San Francisco Median House Price $1,115,000!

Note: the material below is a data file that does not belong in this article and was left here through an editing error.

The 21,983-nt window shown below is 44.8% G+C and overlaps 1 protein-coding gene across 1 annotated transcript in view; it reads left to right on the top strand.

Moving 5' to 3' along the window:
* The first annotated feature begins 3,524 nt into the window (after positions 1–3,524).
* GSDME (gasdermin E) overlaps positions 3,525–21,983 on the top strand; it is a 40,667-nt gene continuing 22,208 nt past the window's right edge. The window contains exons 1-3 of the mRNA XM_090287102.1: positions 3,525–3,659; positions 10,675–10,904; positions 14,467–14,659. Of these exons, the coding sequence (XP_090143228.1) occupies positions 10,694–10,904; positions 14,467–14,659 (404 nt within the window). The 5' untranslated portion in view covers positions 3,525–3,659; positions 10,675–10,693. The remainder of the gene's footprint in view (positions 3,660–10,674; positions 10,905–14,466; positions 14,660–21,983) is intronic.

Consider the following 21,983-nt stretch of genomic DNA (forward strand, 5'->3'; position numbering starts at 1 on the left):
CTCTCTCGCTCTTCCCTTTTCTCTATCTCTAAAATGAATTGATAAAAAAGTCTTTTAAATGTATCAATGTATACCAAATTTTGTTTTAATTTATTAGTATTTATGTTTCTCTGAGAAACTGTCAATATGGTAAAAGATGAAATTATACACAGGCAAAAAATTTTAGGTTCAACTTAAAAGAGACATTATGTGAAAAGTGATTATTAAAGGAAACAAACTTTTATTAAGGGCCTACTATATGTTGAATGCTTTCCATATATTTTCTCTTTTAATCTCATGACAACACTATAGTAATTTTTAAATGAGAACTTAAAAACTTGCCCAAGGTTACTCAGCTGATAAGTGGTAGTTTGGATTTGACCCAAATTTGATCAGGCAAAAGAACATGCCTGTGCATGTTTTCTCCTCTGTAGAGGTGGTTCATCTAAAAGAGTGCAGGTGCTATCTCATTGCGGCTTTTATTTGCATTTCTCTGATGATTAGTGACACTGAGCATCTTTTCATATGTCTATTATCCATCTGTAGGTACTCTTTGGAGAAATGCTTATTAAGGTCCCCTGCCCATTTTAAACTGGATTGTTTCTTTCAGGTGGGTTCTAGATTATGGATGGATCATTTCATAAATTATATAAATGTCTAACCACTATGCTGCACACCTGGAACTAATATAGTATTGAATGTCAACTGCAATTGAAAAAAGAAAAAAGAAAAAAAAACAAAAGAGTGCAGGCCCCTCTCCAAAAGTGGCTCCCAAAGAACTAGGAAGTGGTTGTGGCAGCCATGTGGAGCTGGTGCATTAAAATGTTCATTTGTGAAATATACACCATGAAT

The median sales price for single-family homes in San Francisco for the first quarter of 2015 was $1,115,000. This represents a year-over-year increase of 12.6%, or $140,000. Condos have seen a $100,000 increase in median sales price, or 10.5%, to $950,000 for the same period. Average days on market has decreased from 37 to 33 days for single family homes; and 40 down to 38 days for condos. This isn’t surprising as the pressure of low inventory continues to have an impact on both sales price and time on market. There were 1,811 homes for sale (single-family and condos combined) during the first quarter of 2015, which is the lowest quarterly inventory we’ve experienced in ten years. That’s down 66.9% from a high of 5,970 homes for sale in the last quarter of 2010, and down 15.6% just from the same time period last year. Again, not surprisingly, this translates to almost the lowest number of closed escrows in five years with the first quarter of 2015 only 1.3% more than the first quarter of 2010. Truly an interesting time for San Francisco real estate. For more details on your specific neighborhood, please contact me.Median Sales Price has seen significant increases year-over-year for both condos and single-family homes.Sales are picking up as we leave the slow months of winter and enter into Spring market.Average days on market peaked during the slower winter months, but has come back down to very low levels.The above chart combines single-family homes, condos, co-ops, lofts and TIC units.Months Supply of Inventory (MSI) is a measure of the number of months it would take the current inventory of available homes to sell out given the current rate of sale. The metric is often impacted by low inventory.The number of available homes has decreased in every district in San Francisco. District 8 saw the greatest decline with a 26.29% drop in inventory. The mildest decline was in District 9 with only a 5.04% decline. Note: These numbers are not inclusive of all new construction properties, since these are not always in the MLS.District Definitions: 1: Jordan Park/Laurel Heights, Lone Mountain, Lake Street, Sea Cliff and all Richmond. 2: All Sunset, all Parkside and Golden Gate Heights. 3: Stonestown, Pine Lake Park, Merced Manor, Ingleside Heights, Oceanview. 4: Sunnyside, Miraloma Park, St. Francis Wood, West Portal, Diamond Heights. 5: Noe Valley, Glen Park, Eureka Valley/Dolores Heights, Haight Ashbury, Mission Dolores. 6: Lower Pacific Heights, Western Addition, Hayes Valley, NOPA, Alamo Square. 7: Marina, Cow Hollow, Pacific Heights, Presidio Heights. 8: Van Ness/Civic Center, FiDi, Nob Hill, Russian Hill, North Beach. 9: SOMA, South Beach, Potrero, Bernal, Inner Mission. 10: Bayview, Portola, Excelsior, Crocker Amazon, Silver Terrace.This chart shows the sales price as a percentage of the original asking price. It does not include properties that underwent one or more price reductions.Condo/Co-op/Loft/TIC sales are slightly outpacing sales of Single Family Residences by 6.6%.The San Francisco real estate market is highly nuanced. There is wide variance in median price, time on market and inventory from neighborhood to neighborhood. Further than that, some neighborhoods even have varying levels of demand and buyer-interest based on micro-hoods, which can just be a few blocks apart. To get a thorough analysis of what’s happening in your neighborhood and how it impacts your own property’s value, please contact me.